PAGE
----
March 3, 2015; The Guardian
While the U.S. Justice Department declined to file civil rights charges against Officer Darren Wilson for his shooting of an unarmed black teenager (and a local grand jury declined to indict Wilson), Justice did conclude in a report released this week the Ferguson police department to be racially biased. As evidence, the Ferguson police had routinely violated the constitutional rights of black residents through practices such as arrests without probable cause, traffic stops without reasonable suspicion, and the disproportionate use of excessive force against black people. In other words, the racially biased Ferguson Police Department, regardless of Wilson’s shooting of Michael Brown, had violated federal laws and the 14th Amendment of the Constitution guaranteeing equal protection under law.
In Ferguson, with a population that is two-thirds black, the Justice Department cited distressing statistics of racial bias on the part of the police and, notably, the local courts. As summarized by Guardian writer Jon Swaine, the indications of racial bias are widespread:
“The [DOJ] review found 95% of people detained at the city jail for more than two days between April and September 2014 were black. During the same period, black defendants were found to be 68% less likely than others to have their cases dismissed by judges in the city’s controversial municipal court system.
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“The review also found that 85% of all drivers stopped by police were black, and that African American drivers were twice as likely as white drivers to be searched during these stops but yet more than 25% less likely to be found in possession of illegal substances or goods. Black drivers were sharply more likely than their white counterparts to be cited for driving offences when these were observed by police officers in person rather than detected by radar or similar technology.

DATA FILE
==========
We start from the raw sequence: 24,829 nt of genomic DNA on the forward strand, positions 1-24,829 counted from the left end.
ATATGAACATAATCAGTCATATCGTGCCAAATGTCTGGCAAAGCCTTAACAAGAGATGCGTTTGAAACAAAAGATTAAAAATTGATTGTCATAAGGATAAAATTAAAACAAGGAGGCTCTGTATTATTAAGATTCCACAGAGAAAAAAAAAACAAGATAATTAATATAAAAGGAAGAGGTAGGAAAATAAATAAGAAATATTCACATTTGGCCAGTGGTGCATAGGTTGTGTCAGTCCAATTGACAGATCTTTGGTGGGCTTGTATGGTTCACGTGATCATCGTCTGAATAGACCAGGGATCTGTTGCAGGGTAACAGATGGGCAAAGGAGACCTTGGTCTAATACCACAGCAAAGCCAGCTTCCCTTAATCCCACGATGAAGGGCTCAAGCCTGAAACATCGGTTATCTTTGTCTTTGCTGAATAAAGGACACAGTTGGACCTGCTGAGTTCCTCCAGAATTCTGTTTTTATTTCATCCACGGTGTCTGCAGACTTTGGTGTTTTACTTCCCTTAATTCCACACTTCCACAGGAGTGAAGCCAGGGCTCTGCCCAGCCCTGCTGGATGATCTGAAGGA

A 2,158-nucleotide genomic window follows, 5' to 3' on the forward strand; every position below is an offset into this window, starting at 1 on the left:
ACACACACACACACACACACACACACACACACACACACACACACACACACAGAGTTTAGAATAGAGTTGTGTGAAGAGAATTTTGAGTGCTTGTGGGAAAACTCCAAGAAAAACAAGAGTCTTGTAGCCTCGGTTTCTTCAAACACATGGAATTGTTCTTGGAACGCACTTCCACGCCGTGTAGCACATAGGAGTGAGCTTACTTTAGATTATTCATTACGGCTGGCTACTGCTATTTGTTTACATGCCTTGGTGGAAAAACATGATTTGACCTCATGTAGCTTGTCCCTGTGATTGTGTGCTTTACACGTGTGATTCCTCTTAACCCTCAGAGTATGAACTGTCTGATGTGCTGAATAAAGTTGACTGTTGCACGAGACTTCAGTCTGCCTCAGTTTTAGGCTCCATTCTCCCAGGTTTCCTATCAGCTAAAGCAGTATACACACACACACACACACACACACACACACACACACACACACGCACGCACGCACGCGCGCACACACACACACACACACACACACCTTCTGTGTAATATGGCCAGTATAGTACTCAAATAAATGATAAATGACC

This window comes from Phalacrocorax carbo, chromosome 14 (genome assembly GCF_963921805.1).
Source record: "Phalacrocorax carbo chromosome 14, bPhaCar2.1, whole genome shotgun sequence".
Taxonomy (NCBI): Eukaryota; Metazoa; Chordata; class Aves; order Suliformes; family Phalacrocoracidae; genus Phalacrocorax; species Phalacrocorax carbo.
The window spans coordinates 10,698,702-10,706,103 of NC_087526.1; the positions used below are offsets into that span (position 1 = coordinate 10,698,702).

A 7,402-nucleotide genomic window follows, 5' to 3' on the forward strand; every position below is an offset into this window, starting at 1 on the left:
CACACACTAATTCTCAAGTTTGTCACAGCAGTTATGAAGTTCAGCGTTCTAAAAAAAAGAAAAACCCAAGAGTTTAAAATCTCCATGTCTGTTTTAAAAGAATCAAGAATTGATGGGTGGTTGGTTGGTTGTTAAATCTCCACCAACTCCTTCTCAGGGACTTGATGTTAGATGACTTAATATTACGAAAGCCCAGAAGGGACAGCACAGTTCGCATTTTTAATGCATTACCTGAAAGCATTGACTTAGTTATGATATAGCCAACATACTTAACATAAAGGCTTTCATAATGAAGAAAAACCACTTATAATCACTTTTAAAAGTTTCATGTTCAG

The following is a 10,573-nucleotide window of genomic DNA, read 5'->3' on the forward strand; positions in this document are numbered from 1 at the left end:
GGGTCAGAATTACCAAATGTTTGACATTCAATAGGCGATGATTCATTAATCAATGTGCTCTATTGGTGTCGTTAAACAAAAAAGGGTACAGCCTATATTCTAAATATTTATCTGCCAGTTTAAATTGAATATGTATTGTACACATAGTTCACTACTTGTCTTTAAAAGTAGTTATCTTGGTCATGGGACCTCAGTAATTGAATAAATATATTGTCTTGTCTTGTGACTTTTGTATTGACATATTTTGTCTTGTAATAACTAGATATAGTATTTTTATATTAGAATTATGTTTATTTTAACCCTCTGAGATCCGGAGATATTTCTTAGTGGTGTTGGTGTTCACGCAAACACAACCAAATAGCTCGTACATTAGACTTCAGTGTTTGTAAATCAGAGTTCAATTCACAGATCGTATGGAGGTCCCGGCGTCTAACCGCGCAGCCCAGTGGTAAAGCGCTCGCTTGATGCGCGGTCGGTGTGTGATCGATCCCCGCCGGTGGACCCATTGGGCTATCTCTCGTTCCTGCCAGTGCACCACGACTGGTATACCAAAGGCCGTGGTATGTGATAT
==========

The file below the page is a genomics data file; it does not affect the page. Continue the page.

“Police officers were found to have overwhelmingly charged African Americans with ‘petty offenses’, according to the law enforcement official. Black people accounted for 95% of charges relating to walking on roads, 94% of ‘failure to comply’ charges and 92% of all charges of disturbing the peace.”
Do remember that the Ferguson police force, like the Ferguson municipal government in general, is overwhelmingly white. The statistics and the police department’s policies and practices were clearly sufficient for Justice to reach a finding of racial bias, but police e-mails were also useful embellishment, particularly one official email referring to President Obama, suggesting that he would not serve out his full term as President because “what black man holds a steady job for four years?”
Expect that the Ferguson Police Department will enter into a consent decree with the Justice Department around an agenda of practices meant to remedy the department’s racially biased practices. The sad part of this story is that it took the death of a black teenager to prompt this review. Where were the public interest watchdogs in metropolitan St. Louis who might have been monitoring and revealing these practices before Michael Brown ended up lying in a pool of blood for four hours in the middle of a Ferguson thoroughfare?
There is another consent decree to be negotiated, a moral rather than legal consent decree. It is for the nonprofit sector to remember that its overarching composite mission is to protect people who might be victimized by governmental agencies, corporations, and even nonprofits themselves. In the current environment of nonprofits cutting deals with businesses and governments in public-private partnerships, nonprofits should also remember that they also stand apart from those sectors, which enables them to be effective watchdogs on behalf of people who need protection against agencies run amok, racially biased or otherwise. It shouldn’t take a teenager gunned down in a street and a subsequent federal investigation for nonprofits everywhere to take action against the de facto governmental racial animus that the Justice Department found in Ferguson.—Rick Cohen